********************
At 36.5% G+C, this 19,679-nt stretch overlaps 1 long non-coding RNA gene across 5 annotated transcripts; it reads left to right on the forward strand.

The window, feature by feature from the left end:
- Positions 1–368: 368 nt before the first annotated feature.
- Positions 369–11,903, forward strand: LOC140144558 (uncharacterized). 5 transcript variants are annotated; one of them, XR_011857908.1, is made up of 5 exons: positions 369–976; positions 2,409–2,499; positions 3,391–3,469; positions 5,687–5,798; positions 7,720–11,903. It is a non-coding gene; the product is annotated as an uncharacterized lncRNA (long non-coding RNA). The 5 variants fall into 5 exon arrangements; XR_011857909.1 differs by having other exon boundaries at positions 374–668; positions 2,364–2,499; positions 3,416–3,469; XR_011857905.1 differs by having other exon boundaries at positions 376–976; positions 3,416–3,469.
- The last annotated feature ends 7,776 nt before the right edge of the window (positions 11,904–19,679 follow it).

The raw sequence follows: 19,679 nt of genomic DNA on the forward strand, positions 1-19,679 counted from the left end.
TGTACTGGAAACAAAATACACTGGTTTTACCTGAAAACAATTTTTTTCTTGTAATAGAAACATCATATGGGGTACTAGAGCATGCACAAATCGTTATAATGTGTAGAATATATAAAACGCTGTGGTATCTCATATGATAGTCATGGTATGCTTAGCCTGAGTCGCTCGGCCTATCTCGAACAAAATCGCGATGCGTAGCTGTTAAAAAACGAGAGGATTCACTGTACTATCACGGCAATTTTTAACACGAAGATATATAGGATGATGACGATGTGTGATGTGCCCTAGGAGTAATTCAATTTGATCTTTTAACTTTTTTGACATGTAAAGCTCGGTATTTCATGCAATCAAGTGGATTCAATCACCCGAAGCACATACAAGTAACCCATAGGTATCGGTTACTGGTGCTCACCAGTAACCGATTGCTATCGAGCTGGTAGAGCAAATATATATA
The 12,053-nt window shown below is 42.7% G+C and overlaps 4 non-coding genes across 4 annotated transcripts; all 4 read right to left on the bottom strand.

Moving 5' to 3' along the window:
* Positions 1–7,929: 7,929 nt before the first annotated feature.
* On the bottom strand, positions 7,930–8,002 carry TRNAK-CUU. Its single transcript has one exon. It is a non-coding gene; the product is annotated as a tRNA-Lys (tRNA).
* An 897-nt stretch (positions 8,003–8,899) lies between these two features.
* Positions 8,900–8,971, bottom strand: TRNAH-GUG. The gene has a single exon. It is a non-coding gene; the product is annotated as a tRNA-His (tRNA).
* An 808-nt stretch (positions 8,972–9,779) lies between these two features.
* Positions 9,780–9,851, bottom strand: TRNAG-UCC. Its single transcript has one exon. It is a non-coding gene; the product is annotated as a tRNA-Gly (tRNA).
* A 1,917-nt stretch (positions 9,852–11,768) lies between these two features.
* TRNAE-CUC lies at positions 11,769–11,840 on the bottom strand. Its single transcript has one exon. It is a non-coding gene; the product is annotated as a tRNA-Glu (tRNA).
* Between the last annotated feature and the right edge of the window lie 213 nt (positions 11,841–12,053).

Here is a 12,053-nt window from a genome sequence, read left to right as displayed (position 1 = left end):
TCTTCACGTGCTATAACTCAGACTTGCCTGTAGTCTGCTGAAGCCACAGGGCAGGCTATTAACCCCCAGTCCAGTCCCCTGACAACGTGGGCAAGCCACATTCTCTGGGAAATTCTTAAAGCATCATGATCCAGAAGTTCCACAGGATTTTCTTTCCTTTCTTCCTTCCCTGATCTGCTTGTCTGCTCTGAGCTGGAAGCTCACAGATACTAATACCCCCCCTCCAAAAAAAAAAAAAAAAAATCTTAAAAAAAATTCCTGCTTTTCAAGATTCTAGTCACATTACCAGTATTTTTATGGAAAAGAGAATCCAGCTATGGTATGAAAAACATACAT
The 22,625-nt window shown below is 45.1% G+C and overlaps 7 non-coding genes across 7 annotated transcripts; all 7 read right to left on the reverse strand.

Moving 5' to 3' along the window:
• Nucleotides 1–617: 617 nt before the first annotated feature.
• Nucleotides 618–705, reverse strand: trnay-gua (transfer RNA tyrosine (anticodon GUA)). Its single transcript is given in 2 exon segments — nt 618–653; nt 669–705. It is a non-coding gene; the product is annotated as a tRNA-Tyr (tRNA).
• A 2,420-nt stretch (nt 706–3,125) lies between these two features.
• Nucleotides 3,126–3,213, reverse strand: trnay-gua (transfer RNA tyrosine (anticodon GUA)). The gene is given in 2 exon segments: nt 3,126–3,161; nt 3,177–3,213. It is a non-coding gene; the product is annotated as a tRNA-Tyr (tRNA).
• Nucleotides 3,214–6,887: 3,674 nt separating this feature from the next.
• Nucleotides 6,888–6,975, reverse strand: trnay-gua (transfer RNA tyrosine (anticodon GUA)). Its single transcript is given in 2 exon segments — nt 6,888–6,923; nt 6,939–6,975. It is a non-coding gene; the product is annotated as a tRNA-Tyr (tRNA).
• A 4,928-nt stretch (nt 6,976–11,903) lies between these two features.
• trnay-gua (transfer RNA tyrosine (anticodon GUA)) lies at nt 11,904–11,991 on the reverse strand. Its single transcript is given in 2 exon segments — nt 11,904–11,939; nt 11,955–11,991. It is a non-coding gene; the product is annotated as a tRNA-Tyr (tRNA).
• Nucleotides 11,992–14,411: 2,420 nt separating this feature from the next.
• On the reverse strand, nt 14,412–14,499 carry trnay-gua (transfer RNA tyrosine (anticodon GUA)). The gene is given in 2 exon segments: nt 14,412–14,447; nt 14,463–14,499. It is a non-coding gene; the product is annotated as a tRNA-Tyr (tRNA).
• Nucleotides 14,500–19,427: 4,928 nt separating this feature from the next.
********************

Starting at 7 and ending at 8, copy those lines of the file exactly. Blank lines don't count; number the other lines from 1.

TGTACTGGAAACAAAATACACTGGTTTTACCTGAAAACAATTTTTTTCTTGTAATAGAAACATCATATGGGGTACTAGAGCATGCACAAATCGTTATAATGTGTAGAATATATAAAACGCTGTGGTATCTCATATGATAGTCATGGTATGCTTAGCCTGAGTCGCTCGGCCTATCTCGAACAAAATCGCGATGCGTAGCTGTTAAAAAACGAGAGGATTCACTGTACTATCACGGCAATTTTTAACACGAAGATATATAGGATGATGACGATGTGTGATGTGCCCTAGGAGTAATTCAATTTGATCTTTTAACTTTTTTGACATGTAAAGCTCGGTATTTCATGCAATCAAGTGGATTCAATCACCCGAAGCACATACAAGTAACCCATAGGTATCGGTTACTGGTGCTCACCAGTAACCGATTGCTATCGAGCTGGTAGAGCAAATATATATA
The 12,053-nt window shown below is 42.7% G+C and overlaps 4 non-coding genes across 4 annotated transcripts; all 4 read right to left on the bottom strand.